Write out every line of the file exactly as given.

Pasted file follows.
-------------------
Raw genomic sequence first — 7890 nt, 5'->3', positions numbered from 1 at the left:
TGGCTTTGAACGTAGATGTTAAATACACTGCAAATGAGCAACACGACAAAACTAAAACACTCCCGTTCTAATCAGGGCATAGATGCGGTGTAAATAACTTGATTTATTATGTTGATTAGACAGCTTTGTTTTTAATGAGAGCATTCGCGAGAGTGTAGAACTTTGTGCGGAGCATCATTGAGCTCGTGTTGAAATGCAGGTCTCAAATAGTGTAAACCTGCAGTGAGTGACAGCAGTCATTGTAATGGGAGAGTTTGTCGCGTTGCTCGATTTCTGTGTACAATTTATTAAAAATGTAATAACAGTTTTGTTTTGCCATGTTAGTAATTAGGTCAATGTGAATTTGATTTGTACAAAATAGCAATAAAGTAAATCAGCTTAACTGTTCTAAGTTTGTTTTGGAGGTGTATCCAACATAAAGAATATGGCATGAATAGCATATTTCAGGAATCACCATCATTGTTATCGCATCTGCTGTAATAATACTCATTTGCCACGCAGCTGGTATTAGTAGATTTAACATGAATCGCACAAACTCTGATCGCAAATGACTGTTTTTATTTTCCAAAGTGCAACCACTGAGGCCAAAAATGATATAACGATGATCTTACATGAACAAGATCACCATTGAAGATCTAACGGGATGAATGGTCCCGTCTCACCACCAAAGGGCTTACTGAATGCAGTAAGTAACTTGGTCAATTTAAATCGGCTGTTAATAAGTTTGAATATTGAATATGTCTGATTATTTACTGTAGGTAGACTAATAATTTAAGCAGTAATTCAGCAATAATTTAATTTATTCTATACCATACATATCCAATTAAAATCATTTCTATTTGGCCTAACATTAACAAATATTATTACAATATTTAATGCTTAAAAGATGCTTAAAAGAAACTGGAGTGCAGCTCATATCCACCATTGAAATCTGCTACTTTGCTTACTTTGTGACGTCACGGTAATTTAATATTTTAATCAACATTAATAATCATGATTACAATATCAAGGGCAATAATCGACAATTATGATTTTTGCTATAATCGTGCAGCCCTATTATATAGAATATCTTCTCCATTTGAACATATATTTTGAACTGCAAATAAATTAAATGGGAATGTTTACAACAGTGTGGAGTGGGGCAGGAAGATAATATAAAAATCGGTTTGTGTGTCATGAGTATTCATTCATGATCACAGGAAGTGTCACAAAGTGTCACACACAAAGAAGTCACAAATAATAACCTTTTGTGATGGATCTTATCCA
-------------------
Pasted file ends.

Raw genomic sequence first — 7890 nt, 5'->3', positions numbered from 1 at the left:
TGGCTTTGAACGTAGATGTTAAATACACTGCAAATGAGCAACACGACAAAACTAAAACACTCCCGTTCTAATCAGGGCATAGATGCGGTGTAAATAACTTGATTTATTATGTTGATTAGACAGCTTTGTTTTTAATGAGAGCATTCGCGAGAGTGTAGAACTTTGTGCGGAGCATCATTGAGCTCGTGTTGAAATGCAGGTCTCAAATAGTGTAAACCTGCAGTGAGTGACAGCAGTCATTGTAATGGGAGAGTTTGTCGCGTTGCTCGATTTCTGTGTACAATTTATTAAAAATGTAATAACAGTTTTGTTTTGCCATGTTAGTAATTAGGTCAATGTGAATTTGATTTGTACAAAATAGCAATAAAGTAAATCAGCTTAACTGTTCTAAGTTTGTTTTGGAGGTGTATCCAACATAAAGAATATGGCATGAATAGCATATTTCAGGAATCACCATCATTGTTATCGCATCTGCTGTAATAATACTCATTTGCCACGCAGCTGGTATTAGTAGATTTAACATGAATCGCACAAACTCTGATCGCAAATGACTGTTTTTATTTTCCAAAGTGCAACCACTGAGGCCAAAAATGATATAACGATGATCTTACATGAACAAGATCACCATTGAAGATCTAACGGGATGAATGGTCCCGTCTCACCACCAAAGGGCTTACTGAATGCAGTAAGTAACTTGGTCAATTTAAATCGGCTGTTAATAAGTTTGAATATTGAATATGTCTGATTATTTACTGTAGGTAGACTAATAATTTAAGCAGTAATTCAGCAATAATTTAATTTATTCTATACCATACATATCCAATTAAAATCATTTCTATTTGGCCTAACATTAACAAATATTATTACAATATTTAATGCTTAAAAGATGCTTAAAAGAAACTGGAGTGCAGCTCATATCCACCATTGAAATCTGCTACTTTGCTTACTTTGTGACGTCACGGTAATTTAATATTTTAATCAACATTAATAATCATGATTACAATATCAAGGGCAATAATCGACAATTATGATTTTTGCTATAATCGTGCAGCCCTATTATATAGAATATCTTCTCCATTTGAACATATATTTTGAACTGCAAATAAATTAAATGGGAATGTTTACAACAGTGTGGAGTGGGGCAGGAAGATAATATAAAAATCGGTTTGTGTGTCATGAGTATTCATTCATGATCACAGGAAGTGTCACAAAGTGTCACACACAAAGAAGTCACAAATAATAACCTTTTGTGATGGATCTTATCCA